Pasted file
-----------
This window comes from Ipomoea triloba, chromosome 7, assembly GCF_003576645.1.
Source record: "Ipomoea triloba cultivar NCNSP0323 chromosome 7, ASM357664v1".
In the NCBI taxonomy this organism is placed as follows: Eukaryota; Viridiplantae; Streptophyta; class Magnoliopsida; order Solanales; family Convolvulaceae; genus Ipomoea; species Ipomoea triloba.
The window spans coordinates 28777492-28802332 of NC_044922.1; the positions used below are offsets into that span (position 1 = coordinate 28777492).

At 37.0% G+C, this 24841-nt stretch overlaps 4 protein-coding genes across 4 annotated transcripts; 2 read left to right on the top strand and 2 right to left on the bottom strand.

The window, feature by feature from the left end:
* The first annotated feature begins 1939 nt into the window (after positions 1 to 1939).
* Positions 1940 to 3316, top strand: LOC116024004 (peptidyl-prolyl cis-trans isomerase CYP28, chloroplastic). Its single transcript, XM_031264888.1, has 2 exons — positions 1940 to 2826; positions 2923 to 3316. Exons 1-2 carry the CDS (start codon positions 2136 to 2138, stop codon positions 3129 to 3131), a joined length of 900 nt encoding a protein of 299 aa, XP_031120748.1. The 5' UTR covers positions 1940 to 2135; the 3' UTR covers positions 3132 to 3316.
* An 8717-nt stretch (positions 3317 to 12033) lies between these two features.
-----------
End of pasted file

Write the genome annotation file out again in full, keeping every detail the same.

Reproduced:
This window comes from Ipomoea triloba, chromosome 7, assembly GCF_003576645.1.
Source record: "Ipomoea triloba cultivar NCNSP0323 chromosome 7, ASM357664v1".
In the NCBI taxonomy this organism is placed as follows: Eukaryota; Viridiplantae; Streptophyta; class Magnoliopsida; order Solanales; family Convolvulaceae; genus Ipomoea; species Ipomoea triloba.
The window spans coordinates 28777492-28802332 of NC_044922.1; the positions used below are offsets into that span (position 1 = coordinate 28777492).

At 37.0% G+C, this 24841-nt stretch overlaps 4 protein-coding genes across 4 annotated transcripts; 2 read left to right on the top strand and 2 right to left on the bottom strand.

The window, feature by feature from the left end:
* The first annotated feature begins 1939 nt into the window (after positions 1 to 1939).
* Positions 1940 to 3316, top strand: LOC116024004 (peptidyl-prolyl cis-trans isomerase CYP28, chloroplastic). Its single transcript, XM_031264888.1, has 2 exons — positions 1940 to 2826; positions 2923 to 3316. Exons 1-2 carry the CDS (start codon positions 2136 to 2138, stop codon positions 3129 to 3131), a joined length of 900 nt encoding a protein of 299 aa, XP_031120748.1. The 5' UTR covers positions 1940 to 2135; the 3' UTR covers positions 3132 to 3316.
* An 8717-nt stretch (positions 3317 to 12033) lies between these two features.